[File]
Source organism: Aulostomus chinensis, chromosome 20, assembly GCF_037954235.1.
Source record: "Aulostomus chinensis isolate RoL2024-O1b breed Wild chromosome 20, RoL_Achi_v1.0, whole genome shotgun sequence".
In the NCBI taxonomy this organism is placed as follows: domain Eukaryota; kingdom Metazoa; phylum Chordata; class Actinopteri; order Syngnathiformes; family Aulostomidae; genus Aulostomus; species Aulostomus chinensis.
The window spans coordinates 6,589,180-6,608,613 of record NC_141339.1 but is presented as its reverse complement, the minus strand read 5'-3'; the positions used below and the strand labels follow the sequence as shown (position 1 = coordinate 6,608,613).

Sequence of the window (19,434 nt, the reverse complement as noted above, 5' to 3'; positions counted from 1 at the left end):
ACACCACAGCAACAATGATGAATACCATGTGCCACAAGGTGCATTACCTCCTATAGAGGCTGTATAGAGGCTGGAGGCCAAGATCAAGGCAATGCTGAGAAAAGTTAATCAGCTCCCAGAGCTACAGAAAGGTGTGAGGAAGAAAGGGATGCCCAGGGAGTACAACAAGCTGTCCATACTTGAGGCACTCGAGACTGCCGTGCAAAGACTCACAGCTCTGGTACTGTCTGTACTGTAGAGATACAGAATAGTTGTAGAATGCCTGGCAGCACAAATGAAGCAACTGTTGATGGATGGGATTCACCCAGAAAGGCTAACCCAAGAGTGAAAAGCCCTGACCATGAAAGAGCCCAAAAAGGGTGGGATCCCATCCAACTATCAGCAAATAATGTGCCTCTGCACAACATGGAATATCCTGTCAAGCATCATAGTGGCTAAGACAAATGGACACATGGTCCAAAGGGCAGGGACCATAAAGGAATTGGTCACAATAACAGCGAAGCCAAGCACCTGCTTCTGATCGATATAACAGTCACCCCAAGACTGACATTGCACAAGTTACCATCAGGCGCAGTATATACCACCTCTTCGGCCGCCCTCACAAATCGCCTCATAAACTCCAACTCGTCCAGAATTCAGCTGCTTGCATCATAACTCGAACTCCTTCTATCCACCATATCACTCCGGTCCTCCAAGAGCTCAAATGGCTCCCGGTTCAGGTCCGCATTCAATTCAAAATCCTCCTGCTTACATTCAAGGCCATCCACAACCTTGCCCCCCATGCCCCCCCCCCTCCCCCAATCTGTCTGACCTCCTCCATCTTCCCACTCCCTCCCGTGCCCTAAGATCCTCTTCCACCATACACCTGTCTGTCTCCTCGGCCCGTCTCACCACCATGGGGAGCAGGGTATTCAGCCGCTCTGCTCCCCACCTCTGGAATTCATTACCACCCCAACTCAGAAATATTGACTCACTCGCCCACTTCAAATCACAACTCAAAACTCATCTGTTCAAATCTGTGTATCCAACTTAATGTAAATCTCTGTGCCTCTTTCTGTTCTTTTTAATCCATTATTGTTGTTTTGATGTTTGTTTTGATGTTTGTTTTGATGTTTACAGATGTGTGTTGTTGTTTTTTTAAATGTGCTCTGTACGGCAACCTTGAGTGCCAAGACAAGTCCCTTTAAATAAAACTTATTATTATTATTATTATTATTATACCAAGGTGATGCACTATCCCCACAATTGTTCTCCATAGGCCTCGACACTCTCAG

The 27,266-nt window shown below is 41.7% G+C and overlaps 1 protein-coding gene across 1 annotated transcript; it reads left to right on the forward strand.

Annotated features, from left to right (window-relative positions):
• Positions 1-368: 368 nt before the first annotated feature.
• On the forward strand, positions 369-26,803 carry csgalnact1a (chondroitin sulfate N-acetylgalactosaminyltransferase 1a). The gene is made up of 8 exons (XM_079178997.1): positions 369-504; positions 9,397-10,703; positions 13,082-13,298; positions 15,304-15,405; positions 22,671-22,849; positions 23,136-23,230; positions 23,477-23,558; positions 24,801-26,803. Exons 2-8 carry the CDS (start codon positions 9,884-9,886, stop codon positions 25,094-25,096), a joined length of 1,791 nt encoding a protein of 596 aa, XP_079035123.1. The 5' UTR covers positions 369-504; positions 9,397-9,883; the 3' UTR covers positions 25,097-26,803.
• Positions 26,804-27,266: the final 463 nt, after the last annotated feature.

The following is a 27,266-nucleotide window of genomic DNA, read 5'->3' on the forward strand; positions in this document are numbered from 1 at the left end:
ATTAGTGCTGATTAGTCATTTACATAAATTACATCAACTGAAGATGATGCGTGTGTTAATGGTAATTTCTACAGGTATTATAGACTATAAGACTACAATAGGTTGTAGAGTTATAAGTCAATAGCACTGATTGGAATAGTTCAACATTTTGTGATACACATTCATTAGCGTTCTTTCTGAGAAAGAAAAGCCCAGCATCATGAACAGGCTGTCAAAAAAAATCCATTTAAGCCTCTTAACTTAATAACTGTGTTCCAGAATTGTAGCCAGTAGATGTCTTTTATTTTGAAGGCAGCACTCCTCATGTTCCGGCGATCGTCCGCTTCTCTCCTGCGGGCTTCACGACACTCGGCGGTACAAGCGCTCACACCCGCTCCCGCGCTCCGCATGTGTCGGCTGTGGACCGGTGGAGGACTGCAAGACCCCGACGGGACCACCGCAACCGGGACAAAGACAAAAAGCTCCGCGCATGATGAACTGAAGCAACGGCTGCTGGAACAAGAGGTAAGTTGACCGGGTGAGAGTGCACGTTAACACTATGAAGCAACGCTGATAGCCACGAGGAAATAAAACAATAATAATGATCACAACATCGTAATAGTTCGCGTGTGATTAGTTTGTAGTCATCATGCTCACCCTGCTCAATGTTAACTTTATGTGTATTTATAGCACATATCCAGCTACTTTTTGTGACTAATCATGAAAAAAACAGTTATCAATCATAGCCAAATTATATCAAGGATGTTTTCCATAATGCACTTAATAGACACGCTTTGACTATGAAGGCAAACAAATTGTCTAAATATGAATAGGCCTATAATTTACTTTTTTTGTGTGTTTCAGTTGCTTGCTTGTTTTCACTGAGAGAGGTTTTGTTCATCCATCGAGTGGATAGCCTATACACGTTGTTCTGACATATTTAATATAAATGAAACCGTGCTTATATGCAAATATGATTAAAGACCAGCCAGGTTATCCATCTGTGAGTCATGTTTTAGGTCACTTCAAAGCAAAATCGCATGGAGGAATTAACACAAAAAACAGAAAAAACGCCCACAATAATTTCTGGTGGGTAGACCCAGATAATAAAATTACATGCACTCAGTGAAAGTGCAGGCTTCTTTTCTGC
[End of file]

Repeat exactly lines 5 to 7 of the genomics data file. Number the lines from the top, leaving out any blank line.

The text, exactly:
Sequence of the window (19,434 nt, the reverse complement as noted above, 5' to 3'; positions counted from 1 at the left end):
ACACCACAGCAACAATGATGAATACCATGTGCCACAAGGTGCATTACCTCCTATAGAGGCTGTATAGAGGCTGGAGGCCAAGATCAAGGCAATGCTGAGAAAAGTTAATCAGCTCCCAGAGCTACAGAAAGGTGTGAGGAAGAAAGGGATGCCCAGGGAGTACAACAAGCTGTCCATACTTGAGGCACTCGAGACTGCCGTGCAAAGACTCACAGCTCTGGTACTGTCTGTACTGTAGAGATACAGAATAGTTGTAGAATGCCTGGCAGCACAAATGAAGCAACTGTTGATGGATGGGATTCACCCAGAAAGGCTAACCCAAGAGTGAAAAGCCCTGACCATGAAAGAGCCCAAAAAGGGTGGGATCCCATCCAACTATCAGCAAATAATGTGCCTCTGCACAACATGGAATATCCTGTCAAGCATCATAGTGGCTAAGACAAATGGACACATGGTCCAAAGGGCAGGGACCATAAAGGAATTGGTCACAATAACAGCGAAGCCAAGCACCTGCTTCTGATCGATATAACAGTCACCCCAAGACTGACATTGCACAAGTTACCATCAGGCGCAGTATATACCACCTCTTCGGCCGCCCTCACAAATCGCCTCATAAACTCCAACTCGTCCAGAATTCAGCTGCTTGCATCATAACTCGAACTCCTTCTATCCACCATATCACTCCGGTCCTCCAAGAGCTCAAATGGCTCCCGGTTCAGGTCCGCATTCAATTCAAAATCCTCCTGCTTACATTCAAGGCCATCCACAACCTTGCCCCCCATGCCCCCCCCCCTCCCCCAATCTGTCTGACCTCCTCCATCTTCCCACTCCCTCCCGTGCCCTAAGATCCTCTTCCACCATACACCTGTCTGTCTCCTCGGCCCGTCTCACCACCATGGGGAGCAGGGTATTCAGCCGCTCTGCTCCCCACCTCTGGAATTCATTACCACCCCAACTCAGAAATATTGACTCACTCGCCCACTTCAAATCACAACTCAAAACTCATCTGTTCAAATCTGTGTATCCAACTTAATGTAAATCTCTGTGCCTCTTTCTGTTCTTTTTAATCCATTATTGTTGTTTTGATGTTTGTTTTGATGTTTGTTTTGATGTTTACAGATGTGTGTTGTTGTTTTTTTAAATGTGCTCTGTACGGCAACCTTGAGTGCCAAGACAAGTCCCTTTAAATAAAACTTATTATTATTATTATTATTATTATACCAAGGTGATGCACTATCCCCACAATTGTTCTCCATAGGCCTCGACACTCTCAG

The 27,266-nt window shown below is 41.7% G+C and overlaps 1 protein-coding gene across 1 annotated transcript; it reads left to right on the forward strand.